Laugavegur Trail - resources, information, and tips you’ll need to tackle Iceland’s best-known long-distance trail.

(This is the first of two posts about the Laugavegur Trail. This one has all the “big picture” information, while the other has day-by-day details, information on river crossings, a packing list, and useful resources.)

If you’re looking for a unique, long-distance hiking adventure with stunning mountain and glacier scenery, the Laugavegur Trail should top your list. In fact, it literally tops the lists as one of National Geographic’s Top 20 “Best Hikes/Epic Trails.”

This 55 kilometer (34 mi) trail cuts through a stunning area of the Icelandic Highlands and is usually completed in four days. Most agree that the challenge level is moderate to high, due more to extreme conditions, terrain, and pack weight than daily distance to cover. However you approach the trail and whatever conditions you experience, you are bound to come away with superlative memories and memory cards packed with photographs of a stunning, remote, and unforgettable landscape.

Is the Laugavegur Trail crowded?

Yes and no. The secret is definitely out, with thousands of hikers from around the world hiking the trail each summer. The starting point at Landmannalaugar can be very crowded, with hundreds of visitors, including day trippers and people who use it as a base to do day hikes from. Once we were out on the trail, however, we rarely had the feeling of a crowd. People set out at different times and hike at different speeds. There is a steady stream of hikers along every part of the trail but they were spread out enough to allow us to have our own space. The only time the trail felt crowded was our last day, when a weather warning had everyone hit the trail at the same time (6am) and hiking quickly to reach the next hut before a downpour hit!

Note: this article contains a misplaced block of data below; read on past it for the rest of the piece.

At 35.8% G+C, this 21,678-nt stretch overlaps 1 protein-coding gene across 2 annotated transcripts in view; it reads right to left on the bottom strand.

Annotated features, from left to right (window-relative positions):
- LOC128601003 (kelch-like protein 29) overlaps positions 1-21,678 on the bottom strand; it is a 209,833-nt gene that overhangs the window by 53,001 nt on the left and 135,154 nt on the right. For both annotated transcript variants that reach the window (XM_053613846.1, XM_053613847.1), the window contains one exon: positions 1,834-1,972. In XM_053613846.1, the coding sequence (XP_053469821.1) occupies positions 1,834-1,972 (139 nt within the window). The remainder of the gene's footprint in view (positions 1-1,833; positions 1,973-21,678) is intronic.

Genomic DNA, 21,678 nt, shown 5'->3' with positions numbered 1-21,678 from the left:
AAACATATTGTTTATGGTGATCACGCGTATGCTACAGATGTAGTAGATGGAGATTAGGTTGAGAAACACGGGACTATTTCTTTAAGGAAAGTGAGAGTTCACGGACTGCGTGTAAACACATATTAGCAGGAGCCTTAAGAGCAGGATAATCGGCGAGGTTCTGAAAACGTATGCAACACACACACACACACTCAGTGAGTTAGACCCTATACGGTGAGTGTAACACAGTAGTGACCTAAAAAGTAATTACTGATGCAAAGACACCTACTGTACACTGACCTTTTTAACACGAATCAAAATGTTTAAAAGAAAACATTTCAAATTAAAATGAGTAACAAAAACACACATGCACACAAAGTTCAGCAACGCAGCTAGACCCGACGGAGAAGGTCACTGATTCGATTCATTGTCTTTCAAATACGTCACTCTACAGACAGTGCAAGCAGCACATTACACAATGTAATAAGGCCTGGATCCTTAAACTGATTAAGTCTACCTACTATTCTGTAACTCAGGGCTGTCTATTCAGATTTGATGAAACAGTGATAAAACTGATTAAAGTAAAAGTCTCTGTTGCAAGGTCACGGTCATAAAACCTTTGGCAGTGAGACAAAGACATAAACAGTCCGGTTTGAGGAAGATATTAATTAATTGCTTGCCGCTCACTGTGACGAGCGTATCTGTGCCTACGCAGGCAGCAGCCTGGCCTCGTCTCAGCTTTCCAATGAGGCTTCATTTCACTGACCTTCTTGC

Overview of the Laugavegur Trail

Most people do the trail from north to south due to the overall loss of elevation in that direction. Every day has some climbing, but the biggest is Day 1 with 470m elevation gain to Hrafntinnusker hut.

Day 1: Landmannalaugar to Hrafntinnusker - 12km (7.5 mi)
Day 2: Hrafntinnusker to Alftavatn 12km (7.5 mi) (or 4km farther to the hut at Hvanngil)
Day 3: Álftavatn to Emstrur - 16km (9 mi) (or 4km less if you chose Hvanngil hut)
Day 4: Emstrur to Þórsmörk - 15km (9 mi)

(Note: the Icelandic alphabet includes several unique characters, with the letter Þ used to make a th sound. Thus, Þórsmörk also appears as Thórsmörk in some publications. It’s the same place!)

For inclement weather, it’s always good to have a map and GPS. With clear visibility throughout our trip, we never had to consult a map since the trail is so well marked. Note: my second blog post with Laugavegur Trail details has details on river crossings and how to best divide the trail into sections, as well as an equipment list and other valuable resources.

Accommodation along the Laugavegur Trail